|Population||2,513,981 (Estimate 2016)|
|Population Density||2.7 per sq km|
|Head of Government||President Hage Geingob since 2015|
|Language||English is the official language. German and Afrikaans are widely spoken as well. Namibia is a multi-cultural destination with many other languages spoken, including Damara, Kavango, Ovambe and Herero.|
SOCIAL CONVENTIONS IN NAMIBIA
Thanks to the high number of religious believers, Namibians are, on the whole, conservative. As a result, homosexuality isn’t really understood and is barely tolerated, while modest clothes, although not expected, are appreciated. Generally, though, Namibians are friendly, entertaining people who will deal with you politely and expect the same in return.
Western customs are generally accepted as the norm, so usual courtesies should be shown when meeting new people or visiting someone’s home. In rural areas, visitors should follow the advice of a local guide when it comes to indigenous etiquette. Giving a proper greeting is particularly important, and those who are standoffish or blunt are regarded as extremely rude.
Smoking is uncommon and prohibited on public transport and in most public buildings.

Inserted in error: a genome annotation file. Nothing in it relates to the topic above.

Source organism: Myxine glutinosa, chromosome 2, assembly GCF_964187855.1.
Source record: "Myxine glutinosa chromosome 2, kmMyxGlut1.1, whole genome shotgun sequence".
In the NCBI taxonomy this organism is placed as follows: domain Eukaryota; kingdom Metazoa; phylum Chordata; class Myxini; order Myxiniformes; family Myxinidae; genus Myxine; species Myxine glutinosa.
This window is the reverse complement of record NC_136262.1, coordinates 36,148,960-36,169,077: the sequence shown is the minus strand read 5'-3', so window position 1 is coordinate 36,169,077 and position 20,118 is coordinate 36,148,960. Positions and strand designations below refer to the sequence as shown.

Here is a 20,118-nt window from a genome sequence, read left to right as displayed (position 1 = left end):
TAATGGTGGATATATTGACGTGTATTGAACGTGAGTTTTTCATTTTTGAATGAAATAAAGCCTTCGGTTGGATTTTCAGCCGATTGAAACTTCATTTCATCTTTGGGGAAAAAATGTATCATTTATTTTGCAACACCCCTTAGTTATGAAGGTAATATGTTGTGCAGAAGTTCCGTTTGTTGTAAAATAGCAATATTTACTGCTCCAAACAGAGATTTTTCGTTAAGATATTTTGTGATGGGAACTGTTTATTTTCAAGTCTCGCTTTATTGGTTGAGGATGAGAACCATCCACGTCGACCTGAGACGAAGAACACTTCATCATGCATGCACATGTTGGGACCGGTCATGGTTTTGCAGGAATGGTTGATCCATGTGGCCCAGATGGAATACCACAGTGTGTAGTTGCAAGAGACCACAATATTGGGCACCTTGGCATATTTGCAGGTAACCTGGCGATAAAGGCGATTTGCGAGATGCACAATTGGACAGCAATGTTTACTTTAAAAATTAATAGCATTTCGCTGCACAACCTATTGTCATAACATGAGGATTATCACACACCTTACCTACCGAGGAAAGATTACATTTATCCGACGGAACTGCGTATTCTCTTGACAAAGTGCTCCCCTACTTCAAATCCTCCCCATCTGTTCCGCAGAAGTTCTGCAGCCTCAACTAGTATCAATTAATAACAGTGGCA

Christians comprise 80-90% of the Namibian population, of which 50% are Lutheran. Other denominations include Roman Catholic, Anglican, Methodist, Dutch Reformed and Mormon. Between 10 and 20% hold indigenous beliefs. The Muslim and Jewish populations are tiny, with the two religions comprising less than 3% of Namibian believers.
HISTORY OF NAMIBIA
Namibia’s prehistoric history dates back more than 750,000 years, when the first settlers moved in to brave the hostile Namib and Kalahari heat. Although the earliest settlers were basic Hunter-gatherers, the Boskop – ancestors of the San people – had developed a structured society more than 20,000 years before the birth of Christ, making it one of the world’s oldest civilisations.